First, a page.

Jean-Pierre Bembas lawyers are set to argue Tuesday for his immediate release after international judges acquitted him of war crimes, as the former Congolese vice president edged closer towards freedom following a decade behind bars.
Bemba was acquitted on appeal Friday by the International Criminal Court, who said he could not be held criminally liable for crimes committed by his troops in the Central African Republic in 2002-2003.
Bemba's lawyer Peter Haynes told journalists after his acquittal that his client "should be released without delay".
"He should be gone. Having acquitted him the court has a duty to release him or act with expeditiousness," said Haynes.
The stocky former rebel leader however for now remains behind bars.
Bemba is currently awaiting another sentence in a separate case in which he was handed one year in jail and fined 300,000 euros ($350,000) for bribing witnesses during his main war crimes trial.
He lost an appeal against that sentence and the ICC is yet to decide on a new jail term, which carries a maximum of five-years.
Haynes however argued his client had already spent a decade at the Hague-based ICC following his arrest in 2008 in Belgium, thus negating any possible change in sentence handed down by the court.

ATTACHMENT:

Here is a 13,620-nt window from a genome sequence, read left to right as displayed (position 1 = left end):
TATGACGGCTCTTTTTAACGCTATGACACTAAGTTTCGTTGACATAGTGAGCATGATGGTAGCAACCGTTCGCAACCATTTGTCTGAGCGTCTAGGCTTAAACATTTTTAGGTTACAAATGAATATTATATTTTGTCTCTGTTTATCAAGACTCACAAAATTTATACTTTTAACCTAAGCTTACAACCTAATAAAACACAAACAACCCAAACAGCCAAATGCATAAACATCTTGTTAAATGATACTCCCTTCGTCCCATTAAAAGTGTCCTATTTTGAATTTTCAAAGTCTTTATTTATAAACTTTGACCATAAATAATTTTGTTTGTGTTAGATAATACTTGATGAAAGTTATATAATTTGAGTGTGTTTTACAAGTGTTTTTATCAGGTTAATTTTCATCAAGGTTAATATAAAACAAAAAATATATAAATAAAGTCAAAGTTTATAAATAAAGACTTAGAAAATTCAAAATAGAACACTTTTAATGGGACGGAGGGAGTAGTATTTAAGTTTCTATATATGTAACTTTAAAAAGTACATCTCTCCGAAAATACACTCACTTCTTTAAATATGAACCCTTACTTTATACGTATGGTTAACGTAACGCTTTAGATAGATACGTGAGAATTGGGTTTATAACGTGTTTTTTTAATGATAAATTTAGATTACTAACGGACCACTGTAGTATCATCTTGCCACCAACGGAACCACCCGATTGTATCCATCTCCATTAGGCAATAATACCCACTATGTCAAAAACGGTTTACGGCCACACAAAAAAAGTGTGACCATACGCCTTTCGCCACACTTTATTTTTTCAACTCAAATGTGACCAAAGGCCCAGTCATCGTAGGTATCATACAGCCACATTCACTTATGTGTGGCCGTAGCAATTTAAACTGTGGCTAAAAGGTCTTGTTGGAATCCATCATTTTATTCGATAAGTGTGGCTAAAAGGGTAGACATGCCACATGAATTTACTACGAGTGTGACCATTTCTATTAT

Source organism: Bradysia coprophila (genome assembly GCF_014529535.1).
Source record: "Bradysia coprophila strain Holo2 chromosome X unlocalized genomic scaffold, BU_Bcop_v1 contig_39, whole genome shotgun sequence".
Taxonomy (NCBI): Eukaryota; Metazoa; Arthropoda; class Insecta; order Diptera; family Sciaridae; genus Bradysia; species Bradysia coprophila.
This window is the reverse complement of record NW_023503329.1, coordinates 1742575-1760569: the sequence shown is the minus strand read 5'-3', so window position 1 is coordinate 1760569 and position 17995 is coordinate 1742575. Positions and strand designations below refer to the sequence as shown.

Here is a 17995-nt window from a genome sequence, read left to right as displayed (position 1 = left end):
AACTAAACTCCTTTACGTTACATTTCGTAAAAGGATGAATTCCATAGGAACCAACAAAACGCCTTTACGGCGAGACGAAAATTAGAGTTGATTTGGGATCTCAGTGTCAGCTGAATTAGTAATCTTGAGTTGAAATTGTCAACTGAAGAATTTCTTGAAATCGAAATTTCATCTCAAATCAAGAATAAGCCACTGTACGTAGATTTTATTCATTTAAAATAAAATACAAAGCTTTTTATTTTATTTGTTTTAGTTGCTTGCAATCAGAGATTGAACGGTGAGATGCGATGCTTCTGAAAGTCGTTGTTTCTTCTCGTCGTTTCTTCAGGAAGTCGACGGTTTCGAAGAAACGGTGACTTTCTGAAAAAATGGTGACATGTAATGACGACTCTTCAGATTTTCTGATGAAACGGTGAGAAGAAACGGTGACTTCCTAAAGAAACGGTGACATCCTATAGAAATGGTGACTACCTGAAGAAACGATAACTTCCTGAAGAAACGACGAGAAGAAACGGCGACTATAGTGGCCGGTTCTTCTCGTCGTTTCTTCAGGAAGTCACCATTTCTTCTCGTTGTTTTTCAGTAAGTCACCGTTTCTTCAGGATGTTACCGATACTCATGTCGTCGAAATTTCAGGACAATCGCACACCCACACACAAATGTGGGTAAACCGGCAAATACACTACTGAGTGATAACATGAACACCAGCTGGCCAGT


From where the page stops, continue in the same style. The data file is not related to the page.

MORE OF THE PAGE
"The position is that he has spent... 10 years in custody. I can't imagine any circumstances in which there will be a change from 12 months to five years," said Haynes.
Tuesday's hearing before judge Bertram Schmitt is in the form of a so-called status conference "to discuss the matter of the continued detention of Mr Bemba in this case," the judge said in a court document.
Although it is highly unlikely that Schmitt will order Bemba's immediate release, a second hearing or written order to that effect may soon follow, legal experts say.
The ICC in a statement said "a decision on this matter will be made subsequently in due course."
"I would be very surprised if he was not immediately released," former US ambassador for war crimes issues Stephen Rapp told AFP.
"The most obvious would be to release him tomorrow (Tuesday)," added Thijs Bouwknegt of the NIOD Institute for War, Holocaust and Genocide Studies.
"It's a simple mathematical equation," Bouwknegt told AFP.
Friday's surprise decision came after Bemba, 55, was sentenced unanimously to 18 years in 2016 by ICC trial judges in the longest sentence ever to be handed to a suspect before the Hague-based court.
Then, judges found Bemba -- nicknamed "Miniature Mobutu" -- guilty on five counts of war crimes and crimes against humanity committed by his private army during a five-month rampage in the neighbouring CAR.
Bemba had sent his militia, the Congolese Liberation Movement (MLC) -- a rebel force that he later transformed into a political organisation -- into the DRCongo's northern neighbour in October 2002 to quash a coup against the then president, Ange-Felix Patasse.
Bemba was likely to join his family in Belgium as soon as he is freed, Haynes told journalists last week.
It is not yet known whether or when the former Congolese leader planned to return to the vast central African country following his release.
Bemba had unsuccessfully opposed President Joseph Kabila in elections in 2006. After his militia clashed violently with government forces in 2007, he was forced out of the DRC but retains a groundswell of support.
His acquittal came amid mounting tensions in the run-up to scheduled presidential elections on December 23.